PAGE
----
Outlaws and Highwaymen

Chapter from Robert Hitchcock’s A Politic Plat for the honour of the Prince
Source
Robert Hitchcock, A Politic Plat for the honour of the Prince, in Social England Illustrated. A Collection of XVIIth Century (sic) Tracts, intr. Andrew Lang, ed. Edward Arber, English Garner Series, reprint edition (Westminster, Archibald Constable, 1903), pp. 86–87

Date
1580


I pray you, show me by what occasion or means this huge number of beggars and vagabonds do breed here in England; and why you appoint twelve of them to every ship? I think they may carry the ship away and become pirates.

If you consider the poverty that is, and doth remain in the shire towns and market towns, within this realm of England and Wales; which towns being inhabited with great store of poor householders, who by their poverty are driven to bring up their youth idly, and if they live until they come to man’s [e]state, then are they brought to work.1 Therefore at such time as their parents fail them, they begin to shift, and acquaint themselves with someone like brought up, that hath made his shift with dicing, cosening, picking or cutting of purses: or else, if he be of courage, plain robbing by the wayside, which they count an honest shift for the time, and so come they daily to the gallows.

Hereby grows the great and huge number of beggars and vagabonds which, by no reasonable means or laws, could yet be brought to work, being thus idly brought up. Which perilous state and imminent danger they now stand in, I thought it good to avoid by placing twelve of these poor people into every fishing ship, according to this Plat.2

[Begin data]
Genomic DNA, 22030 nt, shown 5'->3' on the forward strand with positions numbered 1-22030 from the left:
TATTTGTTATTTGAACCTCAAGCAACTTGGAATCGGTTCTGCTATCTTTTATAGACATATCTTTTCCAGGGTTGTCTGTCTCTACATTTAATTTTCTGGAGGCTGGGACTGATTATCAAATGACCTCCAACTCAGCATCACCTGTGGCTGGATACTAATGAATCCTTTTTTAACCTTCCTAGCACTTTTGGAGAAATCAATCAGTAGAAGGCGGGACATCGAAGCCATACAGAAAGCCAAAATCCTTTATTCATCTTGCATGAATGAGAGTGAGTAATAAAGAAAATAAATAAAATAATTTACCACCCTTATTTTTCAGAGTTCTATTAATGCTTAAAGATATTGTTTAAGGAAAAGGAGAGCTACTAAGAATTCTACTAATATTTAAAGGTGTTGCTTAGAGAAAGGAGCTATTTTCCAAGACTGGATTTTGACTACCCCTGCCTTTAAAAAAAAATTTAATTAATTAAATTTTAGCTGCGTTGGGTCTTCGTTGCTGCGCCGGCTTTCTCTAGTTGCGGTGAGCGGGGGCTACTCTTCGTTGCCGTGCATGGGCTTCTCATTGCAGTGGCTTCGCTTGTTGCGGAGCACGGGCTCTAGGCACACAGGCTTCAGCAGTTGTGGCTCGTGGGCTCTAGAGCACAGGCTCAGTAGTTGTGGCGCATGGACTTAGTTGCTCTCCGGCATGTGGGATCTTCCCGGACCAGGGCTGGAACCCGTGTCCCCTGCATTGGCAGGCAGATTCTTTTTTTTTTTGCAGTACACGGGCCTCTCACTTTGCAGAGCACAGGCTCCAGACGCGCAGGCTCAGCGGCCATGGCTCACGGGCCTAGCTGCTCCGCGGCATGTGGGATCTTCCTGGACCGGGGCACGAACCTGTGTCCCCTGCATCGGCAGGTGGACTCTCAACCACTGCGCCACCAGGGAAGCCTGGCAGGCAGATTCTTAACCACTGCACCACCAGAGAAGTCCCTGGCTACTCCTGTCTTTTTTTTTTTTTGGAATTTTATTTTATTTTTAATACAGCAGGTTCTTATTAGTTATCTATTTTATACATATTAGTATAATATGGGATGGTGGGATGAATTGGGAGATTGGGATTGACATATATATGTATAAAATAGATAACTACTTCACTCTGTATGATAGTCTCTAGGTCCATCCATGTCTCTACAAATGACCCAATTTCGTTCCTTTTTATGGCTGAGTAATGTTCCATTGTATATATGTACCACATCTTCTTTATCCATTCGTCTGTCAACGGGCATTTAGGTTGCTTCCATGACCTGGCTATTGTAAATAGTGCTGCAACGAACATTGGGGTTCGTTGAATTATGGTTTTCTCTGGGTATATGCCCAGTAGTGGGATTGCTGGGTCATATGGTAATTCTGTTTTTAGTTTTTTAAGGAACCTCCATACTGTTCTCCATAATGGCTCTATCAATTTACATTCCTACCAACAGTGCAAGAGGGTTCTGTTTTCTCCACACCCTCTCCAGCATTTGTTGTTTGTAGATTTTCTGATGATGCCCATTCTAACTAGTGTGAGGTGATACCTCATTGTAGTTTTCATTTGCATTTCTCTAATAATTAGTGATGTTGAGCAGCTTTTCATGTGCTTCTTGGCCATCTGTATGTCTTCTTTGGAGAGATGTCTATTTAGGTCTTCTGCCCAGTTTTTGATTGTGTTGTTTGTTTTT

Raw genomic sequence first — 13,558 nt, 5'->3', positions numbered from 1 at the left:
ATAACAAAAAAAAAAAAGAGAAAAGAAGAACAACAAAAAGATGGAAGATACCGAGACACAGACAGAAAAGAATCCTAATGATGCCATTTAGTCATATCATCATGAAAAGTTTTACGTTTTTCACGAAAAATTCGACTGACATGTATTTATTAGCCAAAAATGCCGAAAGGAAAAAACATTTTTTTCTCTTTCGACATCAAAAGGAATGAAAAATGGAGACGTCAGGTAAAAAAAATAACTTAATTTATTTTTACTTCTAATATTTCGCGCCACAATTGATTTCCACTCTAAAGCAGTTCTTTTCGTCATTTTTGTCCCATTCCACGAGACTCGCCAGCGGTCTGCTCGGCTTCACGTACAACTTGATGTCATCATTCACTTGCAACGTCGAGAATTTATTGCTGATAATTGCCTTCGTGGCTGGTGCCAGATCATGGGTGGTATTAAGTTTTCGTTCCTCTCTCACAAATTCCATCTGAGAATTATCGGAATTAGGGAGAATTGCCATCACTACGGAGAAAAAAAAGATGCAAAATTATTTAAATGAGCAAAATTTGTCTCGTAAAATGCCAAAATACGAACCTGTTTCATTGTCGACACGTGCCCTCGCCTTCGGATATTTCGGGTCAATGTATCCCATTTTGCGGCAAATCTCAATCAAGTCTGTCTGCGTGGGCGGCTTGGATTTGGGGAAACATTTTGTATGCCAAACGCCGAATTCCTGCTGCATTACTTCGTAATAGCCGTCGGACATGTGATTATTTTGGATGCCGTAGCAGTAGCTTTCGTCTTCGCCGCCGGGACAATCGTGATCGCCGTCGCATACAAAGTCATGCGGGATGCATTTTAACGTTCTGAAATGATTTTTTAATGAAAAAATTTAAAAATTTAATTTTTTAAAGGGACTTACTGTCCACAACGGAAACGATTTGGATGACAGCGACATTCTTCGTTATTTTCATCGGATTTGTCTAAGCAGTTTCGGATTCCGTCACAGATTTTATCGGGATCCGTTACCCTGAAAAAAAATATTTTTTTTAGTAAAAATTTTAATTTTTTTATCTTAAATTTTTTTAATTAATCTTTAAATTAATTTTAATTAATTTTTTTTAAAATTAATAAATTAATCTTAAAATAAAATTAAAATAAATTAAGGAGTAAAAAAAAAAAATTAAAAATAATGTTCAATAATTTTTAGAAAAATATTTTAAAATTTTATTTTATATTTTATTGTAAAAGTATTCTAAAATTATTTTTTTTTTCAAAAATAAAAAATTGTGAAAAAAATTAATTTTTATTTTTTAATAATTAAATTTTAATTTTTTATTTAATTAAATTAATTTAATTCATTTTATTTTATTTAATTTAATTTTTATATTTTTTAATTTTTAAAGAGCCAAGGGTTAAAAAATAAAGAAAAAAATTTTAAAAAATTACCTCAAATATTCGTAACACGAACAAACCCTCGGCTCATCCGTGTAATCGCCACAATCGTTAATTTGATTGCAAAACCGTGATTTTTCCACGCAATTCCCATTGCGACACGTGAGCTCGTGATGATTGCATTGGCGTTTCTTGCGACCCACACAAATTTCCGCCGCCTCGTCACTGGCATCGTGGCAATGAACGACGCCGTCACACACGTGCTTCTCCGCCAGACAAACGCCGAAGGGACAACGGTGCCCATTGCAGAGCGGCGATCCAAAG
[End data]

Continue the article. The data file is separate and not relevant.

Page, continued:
Who when they shall find and perceive that their diet for all the whole year is provided, and that two voyages every year will yield to every man for his pains 20 clear, and for ever to continue; by which honest trade they shall be able to live in estimation amongst men; whereas before they were hated, whipped, almost starved, poor and naked, imprisoned, and in danger daily to be marked with a burning iron for a rogue, and to be hanged for a vagabond. When they shall find these dangers to be avoided by their travail, and thereby an increase of wealth to ensue: they will be glad to continue this good and profitable vocation, and shun the other. Besides that it is well known that six mariners or seafaring men are able to rule and govern twelve land men that be not acquainted with the sea: and therefore it is to be doubted that this kind of people will prove pirates; they be so base-minded. For the heart, mind, and value of a man is such, and his spirit is so great, that he will travel all the kingdoms of Princes to seek entertainment; rather than he will show his face to beg or crave relief of thousands of people, that be unworthy to unbuckle his shoes: and in his great want, will take with force and courage from them that hath, to serve his necessity; thinking it more happy to die speedily, than to live defamed and miserably. Of which sort of people, at the breaking up of wars, there are a great number of worthy and valiant soldiers, that have served in the wars with invincible minds: who, through want of living, either depart as aforesaid; or else, if they tarry in England, hanging is the end of the most part of them.

Robert Hitchcock



Context

The pamphlet of which this chapter forms part contains proposals for reorganising and increasing the English fishing fleet, and solving the unemployment problem at the same time.

Notes



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